Friday, May 3, 2013



patience: n.

  1. the quality of being patient, as the bearing of provocation, annoyance, misfortune, or pain, without complaint, loss of temper, irritation, or the like.

  2. an ability or willingness to suppress restlessness or annoyance when confronted with delay: to have patience with a slow learner.

  3. quiet, steady perseverance; even tempered care; diligence; to work with patience.

sometimes when billy is learning he gets unconfident.  he needs TIME to figure things out and work through them in his own mind.  the key to unlocking his mind is WAITING.  it's really that simple.  i show him the pattern, read his body language, note if he is starting to feel unconfident and if he is, then i just wait.  we stand and he thinks and thinks and thinks.  i mirror him and wait and think too.

when he sighs, blows out, has rollers in his nose or licks and chews then i know that he is ready to move on.  these are all signs that he is ready to be my partner and try again!

if i choose to hurry up and push him through something and don't wait for the lick and chew and the thinking to occur, i pay for it.  most likely he will become afraid and switch right over into the right side of his brain, survival.  he will think about getting out of there, or freeze up.  OR he will become very dominant, using the left side of his brain and his ears go back, he tries to push me with his shoulders and moves right into NOT thinking and moving his feet not to get away but to run me over, or stubbornly NOT moving his feet.  any or all of these things can occur and they can occur in swift order.  it's when people put their horses into these situations that you hear the old adage, "he 'suddenly' blew up and bucked me off!"  or "she 'suddenly' spooked and ran away!"  there is a series of events that happen BEFORE your horse "suddenly" bucks you off or runs away with you.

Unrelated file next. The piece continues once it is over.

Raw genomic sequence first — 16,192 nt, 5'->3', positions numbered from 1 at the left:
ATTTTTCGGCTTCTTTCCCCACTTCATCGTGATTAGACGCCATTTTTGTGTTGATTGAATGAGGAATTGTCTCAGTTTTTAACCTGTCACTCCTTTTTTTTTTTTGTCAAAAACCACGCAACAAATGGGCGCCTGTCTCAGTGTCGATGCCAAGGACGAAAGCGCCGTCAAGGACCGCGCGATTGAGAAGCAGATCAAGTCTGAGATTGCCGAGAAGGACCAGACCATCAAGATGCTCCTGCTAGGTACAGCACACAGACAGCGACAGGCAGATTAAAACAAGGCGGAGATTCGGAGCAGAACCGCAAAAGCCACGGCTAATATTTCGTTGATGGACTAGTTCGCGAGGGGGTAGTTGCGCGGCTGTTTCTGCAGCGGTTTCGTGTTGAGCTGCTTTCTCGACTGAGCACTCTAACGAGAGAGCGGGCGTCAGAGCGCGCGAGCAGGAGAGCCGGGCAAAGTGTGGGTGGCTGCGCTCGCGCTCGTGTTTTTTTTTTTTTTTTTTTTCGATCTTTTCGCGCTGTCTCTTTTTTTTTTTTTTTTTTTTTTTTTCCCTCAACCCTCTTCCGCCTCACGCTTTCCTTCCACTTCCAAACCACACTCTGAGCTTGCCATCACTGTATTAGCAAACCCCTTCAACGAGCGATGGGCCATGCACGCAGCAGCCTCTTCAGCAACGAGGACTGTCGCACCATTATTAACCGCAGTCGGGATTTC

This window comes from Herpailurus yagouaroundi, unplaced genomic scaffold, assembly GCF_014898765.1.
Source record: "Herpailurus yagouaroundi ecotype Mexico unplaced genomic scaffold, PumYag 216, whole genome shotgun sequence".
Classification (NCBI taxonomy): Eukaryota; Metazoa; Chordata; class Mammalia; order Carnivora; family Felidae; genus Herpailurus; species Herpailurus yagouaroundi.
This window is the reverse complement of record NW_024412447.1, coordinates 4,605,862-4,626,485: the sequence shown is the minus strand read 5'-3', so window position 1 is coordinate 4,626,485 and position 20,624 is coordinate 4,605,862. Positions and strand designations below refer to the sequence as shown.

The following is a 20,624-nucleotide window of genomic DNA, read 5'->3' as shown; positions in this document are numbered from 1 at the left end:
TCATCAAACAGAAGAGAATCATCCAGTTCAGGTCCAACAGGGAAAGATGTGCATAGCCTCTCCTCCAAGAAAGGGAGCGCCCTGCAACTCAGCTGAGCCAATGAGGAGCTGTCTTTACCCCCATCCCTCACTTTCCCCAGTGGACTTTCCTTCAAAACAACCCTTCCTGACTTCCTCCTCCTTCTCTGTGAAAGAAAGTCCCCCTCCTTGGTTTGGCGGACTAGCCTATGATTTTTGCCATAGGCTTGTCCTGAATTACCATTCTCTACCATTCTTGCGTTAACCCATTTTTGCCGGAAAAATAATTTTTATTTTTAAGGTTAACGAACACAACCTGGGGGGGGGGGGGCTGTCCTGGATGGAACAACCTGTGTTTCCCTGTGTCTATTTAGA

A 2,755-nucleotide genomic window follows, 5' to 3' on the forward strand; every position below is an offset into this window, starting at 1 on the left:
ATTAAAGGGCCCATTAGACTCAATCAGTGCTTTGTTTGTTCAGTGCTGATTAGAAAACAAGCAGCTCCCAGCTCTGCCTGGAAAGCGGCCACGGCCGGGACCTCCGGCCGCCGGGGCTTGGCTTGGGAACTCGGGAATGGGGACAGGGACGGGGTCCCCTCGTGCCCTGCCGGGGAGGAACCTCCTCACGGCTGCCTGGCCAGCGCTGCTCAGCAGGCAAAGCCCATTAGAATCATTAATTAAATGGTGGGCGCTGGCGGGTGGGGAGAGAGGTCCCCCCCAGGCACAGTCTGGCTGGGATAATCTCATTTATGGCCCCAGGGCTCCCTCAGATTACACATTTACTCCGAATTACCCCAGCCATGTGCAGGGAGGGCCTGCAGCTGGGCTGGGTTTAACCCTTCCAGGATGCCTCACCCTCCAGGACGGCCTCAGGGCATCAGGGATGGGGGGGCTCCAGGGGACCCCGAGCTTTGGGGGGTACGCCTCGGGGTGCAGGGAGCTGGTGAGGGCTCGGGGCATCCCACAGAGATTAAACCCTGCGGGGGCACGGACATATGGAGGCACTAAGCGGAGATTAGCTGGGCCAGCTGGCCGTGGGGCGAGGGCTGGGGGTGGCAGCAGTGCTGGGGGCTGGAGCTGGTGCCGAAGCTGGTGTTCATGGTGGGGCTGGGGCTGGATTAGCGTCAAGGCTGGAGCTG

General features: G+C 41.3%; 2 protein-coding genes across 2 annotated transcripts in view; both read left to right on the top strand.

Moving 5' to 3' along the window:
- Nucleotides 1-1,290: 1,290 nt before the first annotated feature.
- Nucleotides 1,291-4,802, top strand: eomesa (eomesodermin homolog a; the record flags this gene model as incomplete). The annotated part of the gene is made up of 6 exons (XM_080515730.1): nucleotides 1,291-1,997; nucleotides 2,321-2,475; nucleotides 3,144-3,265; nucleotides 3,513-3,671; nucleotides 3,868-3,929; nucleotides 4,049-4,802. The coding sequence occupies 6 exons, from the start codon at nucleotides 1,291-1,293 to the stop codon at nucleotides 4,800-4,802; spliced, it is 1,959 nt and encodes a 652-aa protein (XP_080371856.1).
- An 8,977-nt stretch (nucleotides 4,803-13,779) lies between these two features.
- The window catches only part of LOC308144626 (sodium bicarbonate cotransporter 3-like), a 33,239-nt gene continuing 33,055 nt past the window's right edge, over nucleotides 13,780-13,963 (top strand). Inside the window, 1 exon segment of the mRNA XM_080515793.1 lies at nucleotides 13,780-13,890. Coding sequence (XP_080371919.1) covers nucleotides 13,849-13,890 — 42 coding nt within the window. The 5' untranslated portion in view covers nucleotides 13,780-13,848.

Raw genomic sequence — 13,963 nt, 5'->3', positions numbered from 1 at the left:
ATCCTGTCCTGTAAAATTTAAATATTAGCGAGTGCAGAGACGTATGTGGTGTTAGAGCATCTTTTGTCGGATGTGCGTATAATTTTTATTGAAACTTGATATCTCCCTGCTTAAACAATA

learning to "read" your horse in every situation can save you the pain of falling off, being run over or stepped on.  it's when we understand our horse and allow them to BE a horse that the partnership begins.

learning to have patience while my horse is learning, has catapulted us beyond anything i ever thought possible.  this has lead us down a path of understanding and quiet diligence.

thank you parelli for teaching me

patience: quiet, steady perseverance; even tempered care; diligence


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